10 things every parent should know about RSV (Respiratory Syncytial Virus)

Respiratory syncytial virus (RSV) causes infection of the lungs and breathing passages.

In adults and healthy children, it may only produce symptoms of a common cold, such as a stuffy or runny nose, sore throat, mild headache, cough, fever, and a general feeling of being ill. But in premature babies and kids with diseases that affect the lungs, heart, or immune system, RSV infections can be much more serious.

1. RSV is a major cause of respiratory illness in young babies.

For most babies and young children, an RSV infection causes nothing more than a cold. But for premature babies and infants with chronic diseases and/or lower immune systems, infection with RSV can lead to serious problems. A percentage of these higher risk children can develop bronchiolitis, which is inflammation of the small airways of the lungs, or pneumonia, which can become life-threatening.

2. RSV is highly contagious.

RSV can be spread through droplets containing the virus when someone coughs or sneezes. It also can live for a few hours on surfaces (such as countertops, doorknobs or toys) and on hands, so it can be easily spread when a person touches something contaminated.

3. RSV infections often occur during the winter months in Quebec.

While an infection usually lasts about a week, some cases may last several weeks. RSV can spread rapidly through schools and childcare centers. Babies often get it when older kids carry the virus home from school and pass it to them. Almost all kids are infected with RSV at least once by the time they're 2 years old.

4. Parents and other adults can easily infect young children with RSV.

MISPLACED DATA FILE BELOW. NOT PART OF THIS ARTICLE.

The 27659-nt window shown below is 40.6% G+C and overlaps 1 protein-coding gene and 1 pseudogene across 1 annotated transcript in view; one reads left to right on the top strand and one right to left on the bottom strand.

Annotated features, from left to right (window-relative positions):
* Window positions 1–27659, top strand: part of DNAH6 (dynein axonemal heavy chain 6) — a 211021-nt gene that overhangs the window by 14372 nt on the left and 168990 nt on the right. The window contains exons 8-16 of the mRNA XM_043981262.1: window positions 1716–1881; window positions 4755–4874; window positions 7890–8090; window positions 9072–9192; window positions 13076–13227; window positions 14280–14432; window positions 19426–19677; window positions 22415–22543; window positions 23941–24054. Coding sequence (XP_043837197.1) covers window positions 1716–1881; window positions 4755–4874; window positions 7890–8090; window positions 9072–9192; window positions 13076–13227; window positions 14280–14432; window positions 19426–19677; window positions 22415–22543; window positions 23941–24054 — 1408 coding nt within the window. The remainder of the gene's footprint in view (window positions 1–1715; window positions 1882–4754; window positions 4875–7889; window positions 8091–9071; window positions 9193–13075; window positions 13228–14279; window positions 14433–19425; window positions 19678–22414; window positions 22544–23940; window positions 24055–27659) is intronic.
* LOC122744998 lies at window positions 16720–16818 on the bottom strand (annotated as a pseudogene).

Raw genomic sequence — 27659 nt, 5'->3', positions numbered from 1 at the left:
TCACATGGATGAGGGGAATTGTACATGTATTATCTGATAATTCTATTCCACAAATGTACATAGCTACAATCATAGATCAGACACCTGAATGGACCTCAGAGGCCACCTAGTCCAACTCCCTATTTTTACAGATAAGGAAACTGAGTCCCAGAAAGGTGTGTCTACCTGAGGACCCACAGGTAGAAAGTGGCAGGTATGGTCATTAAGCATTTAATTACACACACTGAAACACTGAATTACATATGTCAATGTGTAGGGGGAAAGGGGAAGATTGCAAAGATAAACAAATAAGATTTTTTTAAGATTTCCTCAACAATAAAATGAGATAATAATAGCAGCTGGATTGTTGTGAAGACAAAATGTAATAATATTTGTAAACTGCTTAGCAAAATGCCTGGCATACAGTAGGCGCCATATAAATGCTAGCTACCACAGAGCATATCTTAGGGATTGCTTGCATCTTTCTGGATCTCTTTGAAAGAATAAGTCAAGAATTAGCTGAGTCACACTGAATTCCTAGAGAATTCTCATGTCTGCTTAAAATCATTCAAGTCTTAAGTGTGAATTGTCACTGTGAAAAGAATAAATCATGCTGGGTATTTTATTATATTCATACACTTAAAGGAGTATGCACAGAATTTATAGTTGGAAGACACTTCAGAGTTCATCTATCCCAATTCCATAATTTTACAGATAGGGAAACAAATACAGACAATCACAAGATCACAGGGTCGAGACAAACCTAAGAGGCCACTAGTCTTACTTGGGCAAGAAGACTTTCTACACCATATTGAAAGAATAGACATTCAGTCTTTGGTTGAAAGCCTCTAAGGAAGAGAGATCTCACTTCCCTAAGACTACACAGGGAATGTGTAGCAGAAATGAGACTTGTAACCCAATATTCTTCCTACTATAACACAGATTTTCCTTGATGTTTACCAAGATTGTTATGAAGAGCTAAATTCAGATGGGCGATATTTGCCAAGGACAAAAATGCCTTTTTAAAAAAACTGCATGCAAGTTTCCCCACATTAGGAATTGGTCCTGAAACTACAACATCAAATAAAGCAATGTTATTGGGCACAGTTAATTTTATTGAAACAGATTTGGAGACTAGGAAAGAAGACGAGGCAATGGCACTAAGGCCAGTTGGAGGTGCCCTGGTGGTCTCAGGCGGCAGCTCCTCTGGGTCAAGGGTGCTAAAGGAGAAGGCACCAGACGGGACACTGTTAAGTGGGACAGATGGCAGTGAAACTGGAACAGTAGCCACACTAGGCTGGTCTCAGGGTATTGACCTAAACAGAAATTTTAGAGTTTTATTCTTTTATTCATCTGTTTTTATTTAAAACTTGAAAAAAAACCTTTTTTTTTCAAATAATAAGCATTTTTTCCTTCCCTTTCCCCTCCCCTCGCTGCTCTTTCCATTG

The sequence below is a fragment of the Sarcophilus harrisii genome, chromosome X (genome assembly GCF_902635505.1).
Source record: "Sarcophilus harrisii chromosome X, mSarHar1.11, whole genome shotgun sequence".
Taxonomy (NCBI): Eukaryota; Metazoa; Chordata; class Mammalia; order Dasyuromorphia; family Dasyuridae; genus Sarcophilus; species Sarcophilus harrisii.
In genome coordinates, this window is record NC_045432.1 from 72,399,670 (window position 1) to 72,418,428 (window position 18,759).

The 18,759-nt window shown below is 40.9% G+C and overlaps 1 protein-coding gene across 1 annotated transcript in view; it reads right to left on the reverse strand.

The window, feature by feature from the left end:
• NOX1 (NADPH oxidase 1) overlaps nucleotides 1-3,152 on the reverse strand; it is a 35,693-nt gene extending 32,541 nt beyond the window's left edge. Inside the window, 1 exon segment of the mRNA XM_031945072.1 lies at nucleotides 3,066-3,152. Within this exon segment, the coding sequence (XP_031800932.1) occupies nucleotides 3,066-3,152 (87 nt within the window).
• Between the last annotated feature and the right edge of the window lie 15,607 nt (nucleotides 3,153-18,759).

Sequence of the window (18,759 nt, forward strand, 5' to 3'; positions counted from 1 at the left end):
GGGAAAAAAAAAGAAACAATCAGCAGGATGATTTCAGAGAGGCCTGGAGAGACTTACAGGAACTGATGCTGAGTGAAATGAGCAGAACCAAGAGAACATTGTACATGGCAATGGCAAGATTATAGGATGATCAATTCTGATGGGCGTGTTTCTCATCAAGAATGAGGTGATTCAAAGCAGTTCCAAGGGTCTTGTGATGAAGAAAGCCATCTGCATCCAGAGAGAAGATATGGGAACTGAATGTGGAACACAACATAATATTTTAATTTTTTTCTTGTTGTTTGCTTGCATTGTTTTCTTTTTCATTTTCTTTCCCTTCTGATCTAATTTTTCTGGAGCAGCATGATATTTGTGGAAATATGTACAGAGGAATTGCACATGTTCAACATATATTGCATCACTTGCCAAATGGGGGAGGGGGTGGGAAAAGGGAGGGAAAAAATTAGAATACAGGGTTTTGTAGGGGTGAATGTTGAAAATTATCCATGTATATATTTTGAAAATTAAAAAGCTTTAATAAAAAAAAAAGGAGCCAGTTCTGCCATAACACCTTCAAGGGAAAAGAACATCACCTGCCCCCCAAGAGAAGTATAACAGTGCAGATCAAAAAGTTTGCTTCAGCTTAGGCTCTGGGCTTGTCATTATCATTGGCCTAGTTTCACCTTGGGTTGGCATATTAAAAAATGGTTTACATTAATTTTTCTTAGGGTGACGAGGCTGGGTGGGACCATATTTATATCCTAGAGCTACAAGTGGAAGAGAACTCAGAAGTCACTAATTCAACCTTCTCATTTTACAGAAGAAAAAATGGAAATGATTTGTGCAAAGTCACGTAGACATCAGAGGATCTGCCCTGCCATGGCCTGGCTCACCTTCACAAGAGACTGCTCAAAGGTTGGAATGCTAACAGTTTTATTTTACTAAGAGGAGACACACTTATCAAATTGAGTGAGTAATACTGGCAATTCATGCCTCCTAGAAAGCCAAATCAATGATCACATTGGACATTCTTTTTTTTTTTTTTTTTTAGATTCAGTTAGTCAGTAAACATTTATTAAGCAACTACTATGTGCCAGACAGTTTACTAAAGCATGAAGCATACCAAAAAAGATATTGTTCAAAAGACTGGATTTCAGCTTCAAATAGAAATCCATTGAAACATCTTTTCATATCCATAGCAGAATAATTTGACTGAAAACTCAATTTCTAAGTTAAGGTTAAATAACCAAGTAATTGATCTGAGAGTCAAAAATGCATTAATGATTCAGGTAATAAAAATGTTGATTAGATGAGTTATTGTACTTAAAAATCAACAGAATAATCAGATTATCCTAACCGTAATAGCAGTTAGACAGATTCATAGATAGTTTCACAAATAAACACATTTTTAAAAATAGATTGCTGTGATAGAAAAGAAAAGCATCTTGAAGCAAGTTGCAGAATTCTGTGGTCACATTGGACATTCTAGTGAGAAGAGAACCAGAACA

Because RSV symptoms resemble those of the common cold (runny nose, sore throat, mild headache, cough, and sometimes a fever), parents and other adults may not realize they are infected with the virus but can still be contagious. They can therefore easily pass on the infection to high-risk children through close contact.

5. You can take additional steps to prevent an RSV infection.

The following tips can help prevent the spread of the virus to your baby:

  • Ask people to first wash their hands before touching your baby.
  • Avoid kissing your baby in the face if you have cold symptoms.
  • Keep your baby away from crowds.
  • Wash toys and the baby’s environment regularly.
  • Limit the time high-risk babies and young children stay in day care, particularly from late fall to early spring when RSV is most prevalent.
  • If possible, keep your baby away from anyone, including older siblings, with cold symptoms.
  • Avoid environments with smoke.

6. To prevent serious RSV-related respiratory disease, at-risk infants can be given a monthly injection of a medication consisting of RSV antibodies.

This injection is available at the Montreal Children’s Hospital for children under the age of 2 years old who meet certain criteria. Because its protection is short-lived, it has to be injected once per month for the winter period until the child is no longer at high risk for severe RSV infection. Ask your doctor if your child is considered at high risk.

7. Antibiotics aren't used because RSV is a virus.

Fortunately, most cases of RSV are mild and require no specific treatment from doctors. Antibiotics aren't used because RSV is a virus and antibiotics are only effective against bacteria. Medication may sometimes be given to help open airways and to improve breathing. 

In an infant, however, an RSV infection can be more serious and may require hospitalization so that the baby can be watched closely. He or she may require more fluids and possibly treatment for breathing problems.

8. In healthy kids it's not necessary to distinguish RSV from a common cold.

Most healthy children will be able to fight a RSV infection. But if a child has other health conditions, a doctor might want to make a specific diagnosis; in that case, RSV is identified in nasal secretions collected either with a cotton swab or by suction through a bulb syringe.

9. For most babies and young children, at-home care for RSV is enough.

At-home treatment includes:

  • Removing sticky nasal fluids with a bulb syringe using saline drops
  • Using a cool-mist vaporizer to keep the air moist and make breathing easier
  • Providing fluids in small amounts frequently through the day
  • Giving non-aspirin fever-reducers such as acetaminophen

For babies with more serious cases requiring hospitalization, treatment may include:

  • Oxygen
  • IV fluids
  • Medications to open the airways

10. There’s good news! RSV infection is entirely preventable.